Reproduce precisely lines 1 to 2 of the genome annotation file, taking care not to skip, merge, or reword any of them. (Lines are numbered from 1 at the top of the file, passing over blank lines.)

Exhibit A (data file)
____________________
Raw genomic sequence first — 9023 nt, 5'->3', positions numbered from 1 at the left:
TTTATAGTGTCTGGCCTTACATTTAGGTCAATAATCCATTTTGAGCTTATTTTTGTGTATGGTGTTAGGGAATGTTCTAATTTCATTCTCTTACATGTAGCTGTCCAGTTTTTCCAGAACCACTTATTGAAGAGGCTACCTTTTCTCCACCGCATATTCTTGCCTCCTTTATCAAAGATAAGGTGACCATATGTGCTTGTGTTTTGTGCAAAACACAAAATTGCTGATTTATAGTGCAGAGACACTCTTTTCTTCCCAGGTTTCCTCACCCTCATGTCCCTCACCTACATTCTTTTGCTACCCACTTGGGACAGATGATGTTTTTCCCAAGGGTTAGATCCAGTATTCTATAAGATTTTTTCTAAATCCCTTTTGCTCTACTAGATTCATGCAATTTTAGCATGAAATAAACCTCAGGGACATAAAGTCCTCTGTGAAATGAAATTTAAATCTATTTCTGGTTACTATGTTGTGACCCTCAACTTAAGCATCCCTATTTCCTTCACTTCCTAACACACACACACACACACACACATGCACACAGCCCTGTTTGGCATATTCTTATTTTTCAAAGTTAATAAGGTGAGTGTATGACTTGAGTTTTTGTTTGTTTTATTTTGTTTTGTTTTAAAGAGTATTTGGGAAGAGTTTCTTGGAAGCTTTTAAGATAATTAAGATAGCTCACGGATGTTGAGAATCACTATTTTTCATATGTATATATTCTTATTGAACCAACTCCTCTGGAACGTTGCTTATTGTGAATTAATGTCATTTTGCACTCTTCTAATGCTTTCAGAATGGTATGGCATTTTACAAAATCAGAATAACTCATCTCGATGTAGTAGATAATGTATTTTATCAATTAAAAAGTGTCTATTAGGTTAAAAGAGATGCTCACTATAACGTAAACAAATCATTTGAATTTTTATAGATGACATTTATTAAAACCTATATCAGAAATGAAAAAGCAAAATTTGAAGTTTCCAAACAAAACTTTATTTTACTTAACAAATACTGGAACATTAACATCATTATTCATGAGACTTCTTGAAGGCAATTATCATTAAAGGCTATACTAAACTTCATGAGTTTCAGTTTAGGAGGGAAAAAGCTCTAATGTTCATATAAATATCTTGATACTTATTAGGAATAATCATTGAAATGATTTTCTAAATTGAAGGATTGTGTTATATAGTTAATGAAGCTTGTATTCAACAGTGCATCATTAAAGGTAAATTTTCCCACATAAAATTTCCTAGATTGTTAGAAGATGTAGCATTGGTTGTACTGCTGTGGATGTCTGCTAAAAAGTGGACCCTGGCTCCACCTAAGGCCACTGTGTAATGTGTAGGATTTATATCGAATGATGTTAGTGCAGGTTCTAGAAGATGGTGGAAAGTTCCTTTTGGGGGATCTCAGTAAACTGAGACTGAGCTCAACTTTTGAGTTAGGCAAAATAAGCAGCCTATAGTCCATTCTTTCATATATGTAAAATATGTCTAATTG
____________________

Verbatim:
Raw genomic sequence first — 9023 nt, 5'->3', positions numbered from 1 at the left:
TTTATAGTGTCTGGCCTTACATTTAGGTCAATAATCCATTTTGAGCTTATTTTTGTGTATGGTGTTAGGGAATGTTCTAATTTCATTCTCTTACATGTAGCTGTCCAGTTTTTCCAGAACCACTTATTGAAGAGGCTACCTTTTCTCCACCGCATATTCTTGCCTCCTTTATCAAAGATAAGGTGACCATATGTGCTTGTGTTTTGTGCAAAACACAAAATTGCTGATTTATAGTGCAGAGACACTCTTTTCTTCCCAGGTTTCCTCACCCTCATGTCCCTCACCTACATTCTTTTGCTACCCACTTGGGACAGATGATGTTTTTCCCAAGGGTTAGATCCAGTATTCTATAAGATTTTTTCTAAATCCCTTTTGCTCTACTAGATTCATGCAATTTTAGCATGAAATAAACCTCAGGGACATAAAGTCCTCTGTGAAATGAAATTTAAATCTATTTCTGGTTACTATGTTGTGACCCTCAACTTAAGCATCCCTATTTCCTTCACTTCCTAACACACACACACACACACACACATGCACACAGCCCTGTTTGGCATATTCTTATTTTTCAAAGTTAATAAGGTGAGTGTATGACTTGAGTTTTTGTTTGTTTTATTTTGTTTTGTTTTAAAGAGTATTTGGGAAGAGTTTCTTGGAAGCTTTTAAGATAATTAAGATAGCTCACGGATGTTGAGAATCACTATTTTTCATATGTATATATTCTTATTGAACCAACTCCTCTGGAACGTTGCTTATTGTGAATTAATGTCATTTTGCACTCTTCTAATGCTTTCAGAATGGTATGGCATTTTACAAAATCAGAATAACTCATCTCGATGTAGTAGATAATGTATTTTATCAATTAAAAAGTGTCTATTAGGTTAAAAGAGATGCTCACTATAACGTAAACAAATCATTTGAATTTTTATAGATGACATTTATTAAAACCTATATCAGAAATGAAAAAGCAAAATTTGAAGTTTCCAAACAAAACTTTATTTTACTTAACAAATACTGGAACATTAACATCATTATTCATGAGACTTCTTGAAGGCAATTATCATTAAAGGCTATACTAAACTTCATGAGTTTCAGTTTAGGAGGGAAAAAGCTCTAATGTTCATATAAATATCTTGATACTTATTAGGAATAATCATTGAAATGATTTTCTAAATTGAAGGATTGTGTTATATAGTTAATGAAGCTTGTATTCAACAGTGCATCATTAAAGGTAAATTTTCCCACATAAAATTTCCTAGATTGTTAGAAGATGTAGCATTGGTTGTACTGCTGTGGATGTCTGCTAAAAAGTGGACCCTGGCTCCACCTAAGGCCACTGTGTAATGTGTAGGATTTATATCGAATGATGTTAGTGCAGGTTCTAGAAGATGGTGGAAAGTTCCTTTTGGGGGATCTCAGTAAACTGAGACTGAGCTCAACTTTTGAGTTAGGCAAAATAAGCAGCCTATAGTCCATTCTTTCATATATGTAAAATATGTCTAATTG